Per-and Polyfluoroalkyl Substances (PFAS) Contamination in the Indoor Environment and its Contribution to Human Exposure in Aqueous Film Forming Foam Impacted Communities

National Health and Medical Research Council

Per- and poly-fluoroalkyl substances (PFAS) are a group of more than 5,000 man-made chemicals that have been used in various consumer and industrial products because of their water and oil-resistant properties. Due to these properties, PFAS is a key ingredient in aqueous film-forming foam (AFFF), which is a type of foam used to fight liquid fires, such as fuel fires, and has been used since 1970 in Australian military air bases, civilian air services, and firefighting stations. However, it has recently been linked to different health problems including immunotoxicity, cancer, toxic liver disease, and neurodevelopmental problems.

Similarly, Perfuloro-n-octane-sulfonic acid (PFOS) and Perfluoro-n-octanoic acid (PFOA) are synthetic chemicals that are used to make products resistant to stains, grease, soil, and water. Historically, PFOS and PFOA were used in AFFF, however numerous studies conducted since the 1990s have identified these chemicals as the cause of numerous health concerns. In response to PFOA stewardship program, it was determined that legacy AFFF, under certain environmental conditions, can transform into PFAS. AFFF was found to enter the surrounding environment via soil, water bodies, air, and dust and repeated use of AFFF can increase the exposure of the communities living near the activity sites to excessive amounts of PFAS. The possible transformation of PFAS precursors may have contributed to the contamination of their indoor environment. Therefore, this project aims to collect indoor matrices, for example, air and dust including hand wipes and glass fiber filter paper, from AFFF-impacted communities to determine the extent of exposure to PFAS. It will also be assessed whether these indoor environments are contributing to human exposure to PFAS.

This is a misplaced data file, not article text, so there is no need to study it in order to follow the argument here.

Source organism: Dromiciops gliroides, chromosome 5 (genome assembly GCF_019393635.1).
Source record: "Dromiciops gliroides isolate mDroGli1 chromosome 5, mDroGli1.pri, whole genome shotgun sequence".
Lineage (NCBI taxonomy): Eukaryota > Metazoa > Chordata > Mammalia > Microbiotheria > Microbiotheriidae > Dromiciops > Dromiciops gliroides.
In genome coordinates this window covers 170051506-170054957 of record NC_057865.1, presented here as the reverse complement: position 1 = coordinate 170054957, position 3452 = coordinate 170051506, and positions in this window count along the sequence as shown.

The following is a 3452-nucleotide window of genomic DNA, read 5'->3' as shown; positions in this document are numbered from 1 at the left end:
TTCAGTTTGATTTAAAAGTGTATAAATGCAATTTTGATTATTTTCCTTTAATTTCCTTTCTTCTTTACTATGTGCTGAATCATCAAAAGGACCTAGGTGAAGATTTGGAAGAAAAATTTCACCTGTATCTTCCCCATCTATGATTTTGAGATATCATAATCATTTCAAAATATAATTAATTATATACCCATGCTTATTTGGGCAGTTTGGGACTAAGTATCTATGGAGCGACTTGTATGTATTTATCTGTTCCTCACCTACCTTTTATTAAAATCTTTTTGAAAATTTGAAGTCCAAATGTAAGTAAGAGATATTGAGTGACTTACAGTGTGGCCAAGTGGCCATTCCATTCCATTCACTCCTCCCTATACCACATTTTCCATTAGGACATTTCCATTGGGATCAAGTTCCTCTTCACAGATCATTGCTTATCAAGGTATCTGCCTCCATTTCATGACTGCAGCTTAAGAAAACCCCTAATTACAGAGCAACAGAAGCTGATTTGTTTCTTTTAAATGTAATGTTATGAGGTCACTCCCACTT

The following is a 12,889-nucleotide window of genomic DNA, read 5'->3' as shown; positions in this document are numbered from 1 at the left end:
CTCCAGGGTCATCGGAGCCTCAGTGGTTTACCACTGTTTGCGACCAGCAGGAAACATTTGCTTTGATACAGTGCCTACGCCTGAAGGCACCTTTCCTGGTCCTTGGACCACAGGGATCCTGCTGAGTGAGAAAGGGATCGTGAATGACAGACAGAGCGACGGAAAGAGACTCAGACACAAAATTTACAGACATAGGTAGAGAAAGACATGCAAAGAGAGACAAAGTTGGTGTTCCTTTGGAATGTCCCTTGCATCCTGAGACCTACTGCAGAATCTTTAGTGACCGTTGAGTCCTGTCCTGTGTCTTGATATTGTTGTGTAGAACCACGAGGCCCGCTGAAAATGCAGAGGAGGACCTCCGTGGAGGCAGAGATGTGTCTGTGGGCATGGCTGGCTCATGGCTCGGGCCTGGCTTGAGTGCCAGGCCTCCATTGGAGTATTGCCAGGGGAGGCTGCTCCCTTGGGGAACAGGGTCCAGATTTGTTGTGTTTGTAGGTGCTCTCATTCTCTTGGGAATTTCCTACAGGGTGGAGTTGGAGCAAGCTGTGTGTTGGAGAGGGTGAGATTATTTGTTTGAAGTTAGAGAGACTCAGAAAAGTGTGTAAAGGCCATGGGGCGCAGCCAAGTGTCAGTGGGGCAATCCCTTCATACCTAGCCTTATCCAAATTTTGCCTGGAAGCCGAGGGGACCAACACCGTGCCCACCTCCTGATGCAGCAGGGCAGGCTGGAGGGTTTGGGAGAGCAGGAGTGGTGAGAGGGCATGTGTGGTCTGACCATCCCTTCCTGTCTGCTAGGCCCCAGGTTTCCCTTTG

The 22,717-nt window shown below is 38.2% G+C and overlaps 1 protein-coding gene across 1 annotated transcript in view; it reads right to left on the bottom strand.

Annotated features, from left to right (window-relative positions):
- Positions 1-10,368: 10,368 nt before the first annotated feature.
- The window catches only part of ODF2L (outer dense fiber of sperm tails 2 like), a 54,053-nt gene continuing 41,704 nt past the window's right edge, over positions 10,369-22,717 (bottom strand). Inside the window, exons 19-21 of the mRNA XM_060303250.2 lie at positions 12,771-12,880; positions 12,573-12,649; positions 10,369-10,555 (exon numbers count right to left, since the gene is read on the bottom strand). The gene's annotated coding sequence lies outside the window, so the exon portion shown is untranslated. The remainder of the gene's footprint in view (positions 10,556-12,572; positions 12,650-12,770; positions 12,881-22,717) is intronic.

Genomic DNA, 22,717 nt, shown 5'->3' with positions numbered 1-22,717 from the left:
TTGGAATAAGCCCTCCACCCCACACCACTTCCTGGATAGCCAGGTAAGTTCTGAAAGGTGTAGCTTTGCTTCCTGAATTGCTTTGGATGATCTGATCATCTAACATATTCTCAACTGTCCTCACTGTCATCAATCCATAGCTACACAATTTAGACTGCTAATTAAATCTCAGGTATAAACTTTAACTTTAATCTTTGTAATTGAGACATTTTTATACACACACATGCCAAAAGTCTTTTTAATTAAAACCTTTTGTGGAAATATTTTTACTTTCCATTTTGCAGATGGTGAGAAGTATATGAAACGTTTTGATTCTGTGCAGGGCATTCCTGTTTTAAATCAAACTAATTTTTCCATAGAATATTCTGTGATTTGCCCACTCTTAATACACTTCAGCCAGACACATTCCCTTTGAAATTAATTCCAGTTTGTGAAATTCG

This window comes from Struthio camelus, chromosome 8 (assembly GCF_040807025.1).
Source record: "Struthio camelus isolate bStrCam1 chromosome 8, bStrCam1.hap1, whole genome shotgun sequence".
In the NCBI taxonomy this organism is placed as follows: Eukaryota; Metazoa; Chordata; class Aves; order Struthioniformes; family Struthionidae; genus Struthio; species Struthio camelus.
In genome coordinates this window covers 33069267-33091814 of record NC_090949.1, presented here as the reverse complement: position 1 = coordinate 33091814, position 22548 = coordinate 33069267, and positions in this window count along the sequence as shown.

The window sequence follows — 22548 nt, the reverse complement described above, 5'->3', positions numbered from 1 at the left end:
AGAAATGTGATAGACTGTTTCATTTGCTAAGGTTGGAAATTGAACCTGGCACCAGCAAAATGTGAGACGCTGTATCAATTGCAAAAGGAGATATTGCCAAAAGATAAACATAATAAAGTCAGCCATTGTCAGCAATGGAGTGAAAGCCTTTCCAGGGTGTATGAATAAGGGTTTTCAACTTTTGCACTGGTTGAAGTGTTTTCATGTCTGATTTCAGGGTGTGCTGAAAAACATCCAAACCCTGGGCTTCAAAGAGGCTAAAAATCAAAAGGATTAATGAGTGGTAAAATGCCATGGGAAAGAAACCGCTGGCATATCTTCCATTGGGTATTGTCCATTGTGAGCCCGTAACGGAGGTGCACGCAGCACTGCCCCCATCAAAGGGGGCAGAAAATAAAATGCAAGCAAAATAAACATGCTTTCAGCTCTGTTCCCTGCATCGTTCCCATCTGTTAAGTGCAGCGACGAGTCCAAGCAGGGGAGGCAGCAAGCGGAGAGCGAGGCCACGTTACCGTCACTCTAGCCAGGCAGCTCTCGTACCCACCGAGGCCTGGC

Project members

Dr Xianyu (Fisher) Wang

Senior Research Fellow

Zubaria Ishaq

PhD Candidate